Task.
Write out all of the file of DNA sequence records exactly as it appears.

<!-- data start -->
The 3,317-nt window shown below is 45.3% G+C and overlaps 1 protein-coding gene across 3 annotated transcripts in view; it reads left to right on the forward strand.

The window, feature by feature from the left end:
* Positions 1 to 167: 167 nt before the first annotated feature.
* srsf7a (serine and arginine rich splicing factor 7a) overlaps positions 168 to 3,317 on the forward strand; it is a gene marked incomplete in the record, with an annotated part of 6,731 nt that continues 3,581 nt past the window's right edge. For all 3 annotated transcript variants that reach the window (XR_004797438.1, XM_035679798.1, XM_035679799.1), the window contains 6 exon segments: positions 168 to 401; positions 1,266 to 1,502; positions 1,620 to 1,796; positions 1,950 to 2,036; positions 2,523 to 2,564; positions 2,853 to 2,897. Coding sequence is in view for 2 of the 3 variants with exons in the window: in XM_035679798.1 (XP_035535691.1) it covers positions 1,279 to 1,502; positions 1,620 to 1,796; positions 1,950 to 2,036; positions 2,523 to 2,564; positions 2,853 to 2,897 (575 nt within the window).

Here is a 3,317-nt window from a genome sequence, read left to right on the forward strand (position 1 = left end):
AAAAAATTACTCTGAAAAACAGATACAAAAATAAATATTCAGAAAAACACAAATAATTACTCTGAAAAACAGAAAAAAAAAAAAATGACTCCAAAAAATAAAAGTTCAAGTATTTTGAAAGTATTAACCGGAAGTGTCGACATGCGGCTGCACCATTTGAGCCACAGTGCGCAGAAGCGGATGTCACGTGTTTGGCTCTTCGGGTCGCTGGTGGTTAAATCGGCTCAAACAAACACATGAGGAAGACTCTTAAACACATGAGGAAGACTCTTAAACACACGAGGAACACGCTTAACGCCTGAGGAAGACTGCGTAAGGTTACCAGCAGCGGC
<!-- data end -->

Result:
The 3,317-nt window shown below is 45.3% G+C and overlaps 1 protein-coding gene across 3 annotated transcripts in view; it reads left to right on the forward strand.

The window, feature by feature from the left end:
* Positions 1 to 167: 167 nt before the first annotated feature.
* srsf7a (serine and arginine rich splicing factor 7a) overlaps positions 168 to 3,317 on the forward strand; it is a gene marked incomplete in the record, with an annotated part of 6,731 nt that continues 3,581 nt past the window's right edge. For all 3 annotated transcript variants that reach the window (XR_004797438.1, XM_035679798.1, XM_035679799.1), the window contains 6 exon segments: positions 168 to 401; positions 1,266 to 1,502; positions 1,620 to 1,796; positions 1,950 to 2,036; positions 2,523 to 2,564; positions 2,853 to 2,897. Coding sequence is in view for 2 of the 3 variants with exons in the window: in XM_035679798.1 (XP_035535691.1) it covers positions 1,279 to 1,502; positions 1,620 to 1,796; positions 1,950 to 2,036; positions 2,523 to 2,564; positions 2,853 to 2,897 (575 nt within the window).

Here is a 3,317-nt window from a genome sequence, read left to right on the forward strand (position 1 = left end):
AAAAAATTACTCTGAAAAACAGATACAAAAATAAATATTCAGAAAAACACAAATAATTACTCTGAAAAACAGAAAAAAAAAAAAATGACTCCAAAAAATAAAAGTTCAAGTATTTTGAAAGTATTAACCGGAAGTGTCGACATGCGGCTGCACCATTTGAGCCACAGTGCGCAGAAGCGGATGTCACGTGTTTGGCTCTTCGGGTCGCTGGTGGTTAAATCGGCTCAAACAAACACATGAGGAAGACTCTTAAACACATGAGGAAGACTCTTAAACACACGAGGAACACGCTTAACGCCTGAGGAAGACTGCGTAAGGTTACCAGCAGCGGC